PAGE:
Behavioral Change for Good

Students

Engineering and Applied Sciences

Faculty

Professor of Operations, Information and Decisions

Project Summary

During my time working with the Behavioral Change for Good (BCFG) team, I got to experience the different aspects of social science research. I assisted with literature reviews, data collection, and material preparation for several projects.

The first project looks at social identity and competition. I conducted a literature review about the cognitive and behavioral effects of competition, and the relationship between social comparison and competition. Existing research suggest that people generally tend to join groups whose members share their social identity. However, BCFG team members found that when women and minorities anticipate competition, they are more likely to choose to join groups in which they will stand out. This study provides insight into how members of historically underrepresented groups choose which teams to join in the workplace or accept one job offer over another. It could be applied to understand how to improve diversity in the workplace, which is associated with enhanced organizational performance.

A second project looks at increasing charitable giving, which is undoubtedly an important source of aid to those in need in society. This study aims to investigate new messaging strategies to increase donation to charities. I conducted a literature review on indirect reciprocity, altruistic behavior and field experiments on charitable giving. I found that several factors are known to affect people’s willingness to donate and the amount they would donate, such as social pressure, contribution matching, how the donation message was communicated, and whether a specific victim was identified.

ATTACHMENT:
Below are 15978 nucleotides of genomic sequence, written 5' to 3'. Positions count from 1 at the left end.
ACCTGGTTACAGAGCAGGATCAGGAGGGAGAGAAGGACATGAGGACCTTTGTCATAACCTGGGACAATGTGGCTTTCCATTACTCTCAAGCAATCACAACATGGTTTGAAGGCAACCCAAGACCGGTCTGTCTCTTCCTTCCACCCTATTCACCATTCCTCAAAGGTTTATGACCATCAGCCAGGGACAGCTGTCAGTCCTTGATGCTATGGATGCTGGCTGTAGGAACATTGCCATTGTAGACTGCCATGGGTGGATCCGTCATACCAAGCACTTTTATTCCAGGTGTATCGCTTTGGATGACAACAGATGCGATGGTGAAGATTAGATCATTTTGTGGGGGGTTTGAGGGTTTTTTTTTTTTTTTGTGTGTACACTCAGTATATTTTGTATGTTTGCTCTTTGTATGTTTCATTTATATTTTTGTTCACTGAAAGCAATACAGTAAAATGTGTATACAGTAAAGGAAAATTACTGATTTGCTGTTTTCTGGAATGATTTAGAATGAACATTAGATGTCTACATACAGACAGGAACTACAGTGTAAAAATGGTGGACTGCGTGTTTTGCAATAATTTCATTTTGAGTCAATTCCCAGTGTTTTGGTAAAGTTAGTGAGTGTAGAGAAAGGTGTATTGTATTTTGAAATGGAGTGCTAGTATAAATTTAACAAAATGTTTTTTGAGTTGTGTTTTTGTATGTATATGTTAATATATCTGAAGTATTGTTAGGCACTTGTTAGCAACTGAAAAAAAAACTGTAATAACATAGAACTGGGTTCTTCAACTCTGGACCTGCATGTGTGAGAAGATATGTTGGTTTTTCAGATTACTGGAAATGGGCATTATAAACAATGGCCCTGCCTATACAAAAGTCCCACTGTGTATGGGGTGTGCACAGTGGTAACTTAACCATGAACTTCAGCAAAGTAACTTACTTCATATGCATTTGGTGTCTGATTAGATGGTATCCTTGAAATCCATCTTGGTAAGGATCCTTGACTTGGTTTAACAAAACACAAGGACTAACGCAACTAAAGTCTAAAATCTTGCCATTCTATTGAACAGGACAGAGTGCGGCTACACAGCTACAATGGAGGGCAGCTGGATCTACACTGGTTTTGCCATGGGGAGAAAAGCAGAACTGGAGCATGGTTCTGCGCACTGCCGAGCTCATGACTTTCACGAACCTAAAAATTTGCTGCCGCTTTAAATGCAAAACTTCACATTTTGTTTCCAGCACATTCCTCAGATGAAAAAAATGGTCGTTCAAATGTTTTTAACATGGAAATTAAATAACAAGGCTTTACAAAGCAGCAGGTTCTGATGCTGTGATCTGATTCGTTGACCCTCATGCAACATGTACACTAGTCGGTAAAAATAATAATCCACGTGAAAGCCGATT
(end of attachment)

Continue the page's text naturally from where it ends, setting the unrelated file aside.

I also created videos that will be used in a study that will test how the behaviors of racial or gender outliers in a group impact what is perceived as the group norm. For this study, participants will look at videos featuring people of different races and genders opening a door to a room with time stamps on the screen. They will be told that the people in the video are attending a conference and asked what they think is the appropriate time to arrive at the conference. The results are expected to be correlated to the race and gender composition of the people in the videos. To create videos that participants will watch and evaluate in the study, I recruited volunteers of different races and genders to be filmed opening a door. I then edited the videos and embedded them into a Qualtrics survey, which asks participants what the race and gender of the people in the video are. The importance of this step is to ensure that the videos are interpreted as we expected.

This experience allowed me to satisfy my curiosity in behavioral science and learn how research in social science is conducted. I was able to improve my communication skills through working with others and recruiting volunteers. I also learned how to publish surveys on Qualtrics and edit videos, and I gained a lot of knowledge in psychology through conducting literature reviews. This was a very interesting and fulfilling experience.